rethinking shin splints - Medi-Dyne



rethinking shin splints - Medi-Dyne
New ideas on causes, treatment & prevention
delivers inferior stabilization and inefficient shock absorption. Over time, this
repetitive, inefficient motion creates
“shin splints”.
Calf flexibility also plays an important
role in preventing shin splints. Flexible
calf muscles will provide more “give” in
support of this motion, however, one of
the most effective things you can do is
to stop the foot from rolling. This is done
by both strengthening the muscles and
tendons which support the ankle and
providing proper arch support in both
athletic and every day shoes.
Shin Splint Prevention & Remedies
It is critical to rule out stress fractures or
other more serious causes of shin pain.
Shin splints can be easy to remedy in as
little as 5 – 10 days, but trying to “play
through the pain” is likely to make the
injury worse. Athletes must also play a
role in their treatment off the field.
Shoes that are worn out, ill-fitting or
he term shin splints encompasses a
number of disorders that present as
mild swelling, soreness or pain along or
just behind the inner edge of the tibia.
Pain typically increases during activity.
While the causes of shin splints have
been attributed to everything from running on
uneven surfaces to a Uneven surfaces or doing too much
rapid increase in activity,
too fast are often blamed for the
the true causes of shin
splints are often biomeonset of shin splints. While this may
seem to be the case, there is
such as overpronation
due to ankle inflexibility or
typically an underlying cause:
overuse/inflexibility of the
New Information, The Role of
During a normal stride, the foot’s first
function is to absorb and help dispel
shock from impact. This is followed by
pronation (rotation inward and downward) so that the foot can manage the
terrain. The ankle then flexes, allowing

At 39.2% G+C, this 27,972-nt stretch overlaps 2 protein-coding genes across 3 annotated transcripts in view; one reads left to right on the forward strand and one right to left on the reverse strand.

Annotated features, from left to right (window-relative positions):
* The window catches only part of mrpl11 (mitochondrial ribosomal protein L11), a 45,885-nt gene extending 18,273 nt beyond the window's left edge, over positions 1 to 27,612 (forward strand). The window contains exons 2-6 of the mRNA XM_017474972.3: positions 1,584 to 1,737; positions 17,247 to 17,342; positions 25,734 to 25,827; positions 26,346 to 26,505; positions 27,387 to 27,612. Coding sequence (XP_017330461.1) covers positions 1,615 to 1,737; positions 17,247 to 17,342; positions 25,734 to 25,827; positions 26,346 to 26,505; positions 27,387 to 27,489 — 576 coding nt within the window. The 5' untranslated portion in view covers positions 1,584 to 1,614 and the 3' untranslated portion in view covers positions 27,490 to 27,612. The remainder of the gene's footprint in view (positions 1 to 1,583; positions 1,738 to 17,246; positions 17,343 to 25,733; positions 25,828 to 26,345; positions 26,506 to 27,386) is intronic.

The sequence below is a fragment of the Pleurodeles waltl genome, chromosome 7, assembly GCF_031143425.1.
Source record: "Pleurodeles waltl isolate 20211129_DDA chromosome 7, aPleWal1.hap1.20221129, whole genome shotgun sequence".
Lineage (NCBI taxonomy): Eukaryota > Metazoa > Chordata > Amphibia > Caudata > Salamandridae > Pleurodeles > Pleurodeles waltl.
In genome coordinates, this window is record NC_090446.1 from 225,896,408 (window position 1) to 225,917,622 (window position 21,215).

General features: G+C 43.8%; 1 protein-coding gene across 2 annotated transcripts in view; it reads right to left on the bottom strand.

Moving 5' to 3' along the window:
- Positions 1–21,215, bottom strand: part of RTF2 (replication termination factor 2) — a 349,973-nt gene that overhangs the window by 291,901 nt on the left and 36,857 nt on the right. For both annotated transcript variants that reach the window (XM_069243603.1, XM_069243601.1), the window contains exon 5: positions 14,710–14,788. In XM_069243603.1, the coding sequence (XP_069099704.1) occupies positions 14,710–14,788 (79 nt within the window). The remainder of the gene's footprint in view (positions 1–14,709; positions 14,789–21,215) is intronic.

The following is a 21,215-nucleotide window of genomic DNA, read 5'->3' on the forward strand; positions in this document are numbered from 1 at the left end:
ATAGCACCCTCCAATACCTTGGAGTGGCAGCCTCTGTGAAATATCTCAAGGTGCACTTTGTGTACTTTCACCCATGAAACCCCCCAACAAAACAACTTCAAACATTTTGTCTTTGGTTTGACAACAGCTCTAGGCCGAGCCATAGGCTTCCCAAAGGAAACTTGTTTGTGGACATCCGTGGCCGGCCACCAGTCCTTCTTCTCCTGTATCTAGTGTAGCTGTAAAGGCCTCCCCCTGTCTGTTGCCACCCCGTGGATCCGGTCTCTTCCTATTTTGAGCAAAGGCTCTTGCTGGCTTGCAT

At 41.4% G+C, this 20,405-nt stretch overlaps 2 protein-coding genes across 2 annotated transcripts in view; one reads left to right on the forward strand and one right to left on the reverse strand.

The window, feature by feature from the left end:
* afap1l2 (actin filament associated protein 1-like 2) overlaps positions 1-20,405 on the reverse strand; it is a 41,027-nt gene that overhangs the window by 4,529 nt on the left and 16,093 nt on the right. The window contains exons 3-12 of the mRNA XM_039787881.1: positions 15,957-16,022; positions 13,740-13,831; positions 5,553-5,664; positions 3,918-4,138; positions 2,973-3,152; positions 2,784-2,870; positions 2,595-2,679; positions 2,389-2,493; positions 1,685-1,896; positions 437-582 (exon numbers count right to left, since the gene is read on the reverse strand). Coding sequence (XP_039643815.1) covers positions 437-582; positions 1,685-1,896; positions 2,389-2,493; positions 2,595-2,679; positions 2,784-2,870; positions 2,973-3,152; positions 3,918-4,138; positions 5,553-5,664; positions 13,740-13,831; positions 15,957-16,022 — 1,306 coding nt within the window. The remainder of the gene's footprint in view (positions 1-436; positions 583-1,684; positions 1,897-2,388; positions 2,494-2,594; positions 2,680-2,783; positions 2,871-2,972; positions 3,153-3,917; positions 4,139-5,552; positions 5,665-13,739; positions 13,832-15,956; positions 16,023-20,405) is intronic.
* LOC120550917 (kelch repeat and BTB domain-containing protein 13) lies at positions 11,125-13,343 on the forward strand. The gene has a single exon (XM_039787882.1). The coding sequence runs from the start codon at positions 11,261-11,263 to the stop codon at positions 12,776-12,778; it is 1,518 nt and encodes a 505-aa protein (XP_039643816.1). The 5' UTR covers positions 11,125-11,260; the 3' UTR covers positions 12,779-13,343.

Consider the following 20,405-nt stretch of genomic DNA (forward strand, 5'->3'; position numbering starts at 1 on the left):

the knee to move forward, while the
heel raises, and the foot supinates
allowing for the pushing action that
eventually ends with the toe-off.
Overpronation can be caused by
poorly supported arches, tightness in
the ankle, Achiles tendon, and calf, or
muscle imbalances. Without proper
arch support, the foot lands, flattens,
and the ankle overpronates. The tibia is
then forced to twist slightly in the
outward direction pulling the calf
muscles with it. This overpronation
lacking proper arch support (flip flops,
sandals, casual shoes) will exacerbate
the problem. The first line of defense
when treating shin splints should be
rest, ice, non-weightbearing exercises,
adequate stretching, and massage.
Arch Support & Shock Absorption
After rest and ice, arch supports can
play a big role in providing immediate
relief for shin splints. Proper support
helps cushion and disperse stress on
your shinbones as well as guide proper
pronation. Light-weight arch supports
with built-in heel cups, like the Tuli’s® 3/4
Gaitors®, provide light-weight shock
absorption and support in an ultra-thin
carbon fiber orthotic. These over the
counter orthotics can be worn in both
athletic and casual shoes.
Promote Circulation & Healing
Athletes often find relief from light compression. Products like the Cho-Pat® Shin
Splint Compression Sleeve™ apply
gentle support for lower legs while
promoting circulation and warmth,
which in turn controls fluid build-up and
enhances healing. Cho-Pat’s compression sleeve includes shock-absorbing
straps designed to reduce micro-trauma
and maintain proper position.
Stretch & Strengthen
Gastroc and soleus flexibility is imperative to the health of shins. By stretching
calves daily and increasing calf flexibility, the risk of injury can be reduced.
Gastroc and soleus flexibility play an
important role in maintaining ankle
flexibility and reducing the risk of Achilles
tendon tightness. The ProStretch® Plus
makes it easy for athletes to perform all
of the necessary stretches, effectively
and efficiently.
Additionally, ankle
strengthening exercises including resisted inversion, resisted eversion, resisted
plantar flexion and resisted dorsiflexion,
will help to curtail overpronation and
Finally, trigger points can cause the
tibialis anterior to be weaker, putting
extra stress on the connective muscle
fibers. Massaging can bring added relief
and flexibility. A RangeRoller®’s unique
design allows athletes to use both the
TriggerTreads™ for increasing circulation
as well as the handle end points for
trigger point release. For increased
circulation and performance, consider
massaging the lateral head of the
gastroc, back mid-calf at the muscle
/tendon juncture, posterior tibialis, and
the lower leg along the sides of the tibia.
Using these 2Steps™ Solutions for immediate relief and long-term healing,
athletes suffering from shin splints should
be back in the game quickly.
On-line stretching videos and downloadable materials are available in the
2Steps Solutions Guide to Injury Prevention and Recovery.
Free to T & C magazine subscribers.
Email requests to:
[email protected]